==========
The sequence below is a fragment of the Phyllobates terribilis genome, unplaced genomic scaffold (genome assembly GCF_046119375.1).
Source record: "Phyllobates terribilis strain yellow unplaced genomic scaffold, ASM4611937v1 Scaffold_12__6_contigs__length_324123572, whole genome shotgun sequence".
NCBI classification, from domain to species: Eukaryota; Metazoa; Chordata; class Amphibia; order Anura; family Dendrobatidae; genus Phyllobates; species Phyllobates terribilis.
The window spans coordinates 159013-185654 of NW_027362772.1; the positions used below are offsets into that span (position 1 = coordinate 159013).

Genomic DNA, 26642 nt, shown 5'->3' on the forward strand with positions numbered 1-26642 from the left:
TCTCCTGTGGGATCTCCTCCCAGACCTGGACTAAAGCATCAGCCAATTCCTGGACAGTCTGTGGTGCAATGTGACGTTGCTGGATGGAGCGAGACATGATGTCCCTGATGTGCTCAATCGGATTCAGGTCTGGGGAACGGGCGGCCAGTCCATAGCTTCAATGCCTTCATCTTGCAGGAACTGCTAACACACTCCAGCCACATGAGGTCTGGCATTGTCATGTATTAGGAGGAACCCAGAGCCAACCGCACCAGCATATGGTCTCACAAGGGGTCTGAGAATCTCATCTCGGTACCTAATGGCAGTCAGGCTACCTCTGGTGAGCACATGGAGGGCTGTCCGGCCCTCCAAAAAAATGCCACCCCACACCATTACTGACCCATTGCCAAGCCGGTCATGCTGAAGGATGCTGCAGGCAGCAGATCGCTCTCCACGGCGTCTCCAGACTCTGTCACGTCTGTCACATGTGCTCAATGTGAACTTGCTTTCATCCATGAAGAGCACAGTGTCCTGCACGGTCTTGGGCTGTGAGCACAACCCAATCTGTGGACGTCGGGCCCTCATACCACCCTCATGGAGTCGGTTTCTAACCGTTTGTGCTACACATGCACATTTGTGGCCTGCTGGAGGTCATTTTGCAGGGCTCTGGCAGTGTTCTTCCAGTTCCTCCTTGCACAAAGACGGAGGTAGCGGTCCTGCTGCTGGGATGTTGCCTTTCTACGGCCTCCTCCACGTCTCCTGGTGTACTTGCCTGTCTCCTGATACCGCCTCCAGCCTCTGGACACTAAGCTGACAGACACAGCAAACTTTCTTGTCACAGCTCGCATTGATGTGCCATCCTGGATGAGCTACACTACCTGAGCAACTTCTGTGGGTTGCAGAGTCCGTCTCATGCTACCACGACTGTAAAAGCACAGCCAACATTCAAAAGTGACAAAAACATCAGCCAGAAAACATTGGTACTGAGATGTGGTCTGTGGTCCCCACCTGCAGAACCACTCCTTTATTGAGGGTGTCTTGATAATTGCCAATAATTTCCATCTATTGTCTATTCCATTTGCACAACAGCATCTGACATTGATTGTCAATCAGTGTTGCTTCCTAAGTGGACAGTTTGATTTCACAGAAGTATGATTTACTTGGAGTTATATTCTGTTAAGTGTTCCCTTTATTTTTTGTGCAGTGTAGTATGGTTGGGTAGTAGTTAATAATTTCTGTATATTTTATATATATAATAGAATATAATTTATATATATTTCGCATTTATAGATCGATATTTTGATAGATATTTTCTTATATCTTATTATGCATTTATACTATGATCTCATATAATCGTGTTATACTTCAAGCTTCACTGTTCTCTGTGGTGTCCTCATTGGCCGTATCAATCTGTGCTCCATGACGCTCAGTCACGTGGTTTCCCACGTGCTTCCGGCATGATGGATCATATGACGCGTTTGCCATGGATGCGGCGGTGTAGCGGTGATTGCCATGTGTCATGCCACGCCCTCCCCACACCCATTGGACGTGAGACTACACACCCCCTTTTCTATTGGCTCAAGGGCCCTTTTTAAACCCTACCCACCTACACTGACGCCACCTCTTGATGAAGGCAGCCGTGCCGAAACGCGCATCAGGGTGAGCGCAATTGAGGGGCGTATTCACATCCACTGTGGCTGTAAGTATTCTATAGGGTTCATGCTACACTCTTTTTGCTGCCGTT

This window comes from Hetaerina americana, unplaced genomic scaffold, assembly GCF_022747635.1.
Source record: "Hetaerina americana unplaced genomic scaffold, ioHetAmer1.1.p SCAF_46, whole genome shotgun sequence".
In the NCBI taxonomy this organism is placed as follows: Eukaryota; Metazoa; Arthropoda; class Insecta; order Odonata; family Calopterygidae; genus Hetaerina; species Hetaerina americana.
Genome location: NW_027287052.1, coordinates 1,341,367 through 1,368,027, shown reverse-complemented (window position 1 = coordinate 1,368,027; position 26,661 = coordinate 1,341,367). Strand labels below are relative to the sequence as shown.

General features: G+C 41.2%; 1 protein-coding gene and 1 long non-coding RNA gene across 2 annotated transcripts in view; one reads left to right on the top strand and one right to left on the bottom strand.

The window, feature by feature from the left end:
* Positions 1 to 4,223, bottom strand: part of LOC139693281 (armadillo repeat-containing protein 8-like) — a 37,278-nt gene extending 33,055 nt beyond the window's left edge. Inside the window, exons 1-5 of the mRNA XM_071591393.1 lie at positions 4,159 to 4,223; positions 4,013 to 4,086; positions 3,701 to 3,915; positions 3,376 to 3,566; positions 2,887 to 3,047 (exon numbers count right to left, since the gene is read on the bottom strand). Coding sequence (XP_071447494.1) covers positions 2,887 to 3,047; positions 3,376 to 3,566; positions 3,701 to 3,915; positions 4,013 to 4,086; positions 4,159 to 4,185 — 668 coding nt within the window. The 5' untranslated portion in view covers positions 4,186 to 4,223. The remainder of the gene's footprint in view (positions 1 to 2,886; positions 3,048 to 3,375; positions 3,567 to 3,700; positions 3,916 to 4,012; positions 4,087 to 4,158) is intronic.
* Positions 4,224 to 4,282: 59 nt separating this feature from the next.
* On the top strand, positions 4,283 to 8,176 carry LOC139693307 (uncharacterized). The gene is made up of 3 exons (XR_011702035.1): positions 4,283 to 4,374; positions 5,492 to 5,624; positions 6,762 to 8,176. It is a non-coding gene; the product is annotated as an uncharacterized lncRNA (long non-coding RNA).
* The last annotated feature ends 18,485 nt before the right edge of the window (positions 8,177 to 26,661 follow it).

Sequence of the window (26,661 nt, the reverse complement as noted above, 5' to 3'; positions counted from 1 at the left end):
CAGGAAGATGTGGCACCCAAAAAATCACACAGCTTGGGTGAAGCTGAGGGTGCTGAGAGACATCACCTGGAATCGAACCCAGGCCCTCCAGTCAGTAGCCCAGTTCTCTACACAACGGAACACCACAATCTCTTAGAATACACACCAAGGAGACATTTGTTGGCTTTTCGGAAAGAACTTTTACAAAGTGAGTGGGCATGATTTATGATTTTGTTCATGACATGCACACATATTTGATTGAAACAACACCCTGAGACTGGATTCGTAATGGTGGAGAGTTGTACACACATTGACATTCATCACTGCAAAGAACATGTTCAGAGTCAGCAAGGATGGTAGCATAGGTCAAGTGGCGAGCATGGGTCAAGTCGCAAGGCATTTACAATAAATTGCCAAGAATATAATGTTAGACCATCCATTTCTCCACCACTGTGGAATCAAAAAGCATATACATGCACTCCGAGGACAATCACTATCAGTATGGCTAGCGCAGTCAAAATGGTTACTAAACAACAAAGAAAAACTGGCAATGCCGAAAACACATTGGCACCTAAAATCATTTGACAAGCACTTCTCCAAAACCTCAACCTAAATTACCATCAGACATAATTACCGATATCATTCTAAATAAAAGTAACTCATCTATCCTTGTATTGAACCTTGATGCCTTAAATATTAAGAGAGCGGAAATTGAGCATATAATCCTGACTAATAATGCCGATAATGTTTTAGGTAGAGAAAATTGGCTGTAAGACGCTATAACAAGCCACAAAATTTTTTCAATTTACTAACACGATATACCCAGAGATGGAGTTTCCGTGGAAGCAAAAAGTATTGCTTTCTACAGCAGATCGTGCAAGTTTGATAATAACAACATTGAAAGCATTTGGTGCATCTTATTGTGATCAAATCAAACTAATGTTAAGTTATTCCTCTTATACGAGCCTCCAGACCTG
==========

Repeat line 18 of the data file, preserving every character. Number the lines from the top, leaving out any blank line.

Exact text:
CAGGAAGATGTGGCACCCAAAAAATCACACAGCTTGGGTGAAGCTGAGGGTGCTGAGAGACATCACCTGGAATCGAACCCAGGCCCTCCAGTCAGTAGCCCAGTTCTCTACACAACGGAACACCACAATCTCTTAGAATACACACCAAGGAGACATTTGTTGGCTTTTCGGAAAGAACTTTTACAAAGTGAGTGGGCATGATTTATGATTTTGTTCATGACATGCACACATATTTGATTGAAACAACACCCTGAGACTGGATTCGTAATGGTGGAGAGTTGTACACACATTGACATTCATCACTGCAAAGAACATGTTCAGAGTCAGCAAGGATGGTAGCATAGGTCAAGTGGCGAGCATGGGTCAAGTCGCAAGGCATTTACAATAAATTGCCAAGAATATAATGTTAGACCATCCATTTCTCCACCACTGTGGAATCAAAAAGCATATACATGCACTCCGAGGACAATCACTATCAGTATGGCTAGCGCAGTCAAAATGGTTACTAAACAACAAAGAAAAACTGGCAATGCCGAAAACACATTGGCACCTAAAATCATTTGACAAGCACTTCTCCAAAACCTCAACCTAAATTACCATCAGACATAATTACCGATATCATTCTAAATAAAAGTAACTCATCTATCCTTGTATTGAACCTTGATGCCTTAAATATTAAGAGAGCGGAAATTGAGCATATAATCCTGACTAATAATGCCGATAATGTTTTAGGTAGAGAAAATTGGCTGTAAGACGCTATAACAAGCCACAAAATTTTTTCAATTTACTAACACGATATACCCAGAGATGGAGTTTCCGTGGAAGCAAAAAGTATTGCTTTCTACAGCAGATCGTGCAAGTTTGATAATAACAACATTGAAAGCATTTGGTGCATCTTATTGTGATCAAATCAAACTAATGTTAAGTTATTCCTCTTATACGAGCCTCCAGACCTG